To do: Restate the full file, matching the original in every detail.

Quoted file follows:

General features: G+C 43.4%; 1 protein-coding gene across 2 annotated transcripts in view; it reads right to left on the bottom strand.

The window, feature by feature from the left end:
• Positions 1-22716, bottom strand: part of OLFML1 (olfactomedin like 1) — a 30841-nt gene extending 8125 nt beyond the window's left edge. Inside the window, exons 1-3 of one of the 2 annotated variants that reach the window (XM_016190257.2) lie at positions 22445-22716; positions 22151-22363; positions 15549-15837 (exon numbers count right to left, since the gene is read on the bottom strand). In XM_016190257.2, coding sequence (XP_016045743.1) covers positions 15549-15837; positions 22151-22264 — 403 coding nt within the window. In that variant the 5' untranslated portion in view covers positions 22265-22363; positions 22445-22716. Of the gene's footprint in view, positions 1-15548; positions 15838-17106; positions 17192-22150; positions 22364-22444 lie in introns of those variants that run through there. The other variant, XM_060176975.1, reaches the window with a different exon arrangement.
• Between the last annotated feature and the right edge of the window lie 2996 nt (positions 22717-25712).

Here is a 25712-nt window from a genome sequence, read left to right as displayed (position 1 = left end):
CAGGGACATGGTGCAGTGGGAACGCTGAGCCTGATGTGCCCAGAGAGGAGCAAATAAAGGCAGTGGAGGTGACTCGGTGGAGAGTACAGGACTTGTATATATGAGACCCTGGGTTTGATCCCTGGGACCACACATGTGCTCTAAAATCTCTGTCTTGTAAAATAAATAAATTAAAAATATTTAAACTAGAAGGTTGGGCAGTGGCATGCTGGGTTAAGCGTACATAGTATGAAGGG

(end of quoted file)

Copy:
General features: G+C 43.4%; 1 protein-coding gene across 2 annotated transcripts in view; it reads right to left on the bottom strand.

The window, feature by feature from the left end:
• Positions 1-22716, bottom strand: part of OLFML1 (olfactomedin like 1) — a 30841-nt gene extending 8125 nt beyond the window's left edge. Inside the window, exons 1-3 of one of the 2 annotated variants that reach the window (XM_016190257.2) lie at positions 22445-22716; positions 22151-22363; positions 15549-15837 (exon numbers count right to left, since the gene is read on the bottom strand). In XM_016190257.2, coding sequence (XP_016045743.1) covers positions 15549-15837; positions 22151-22264 — 403 coding nt within the window. In that variant the 5' untranslated portion in view covers positions 22265-22363; positions 22445-22716. Of the gene's footprint in view, positions 1-15548; positions 15838-17106; positions 17192-22150; positions 22364-22444 lie in introns of those variants that run through there. The other variant, XM_060176975.1, reaches the window with a different exon arrangement.
• Between the last annotated feature and the right edge of the window lie 2996 nt (positions 22717-25712).

Here is a 25712-nt window from a genome sequence, read left to right as displayed (position 1 = left end):
CAGGGACATGGTGCAGTGGGAACGCTGAGCCTGATGTGCCCAGAGAGGAGCAAATAAAGGCAGTGGAGGTGACTCGGTGGAGAGTACAGGACTTGTATATATGAGACCCTGGGTTTGATCCCTGGGACCACACATGTGCTCTAAAATCTCTGTCTTGTAAAATAAATAAATTAAAAATATTTAAACTAGAAGGTTGGGCAGTGGCATGCTGGGTTAAGCGTACATAGTATGAAGGG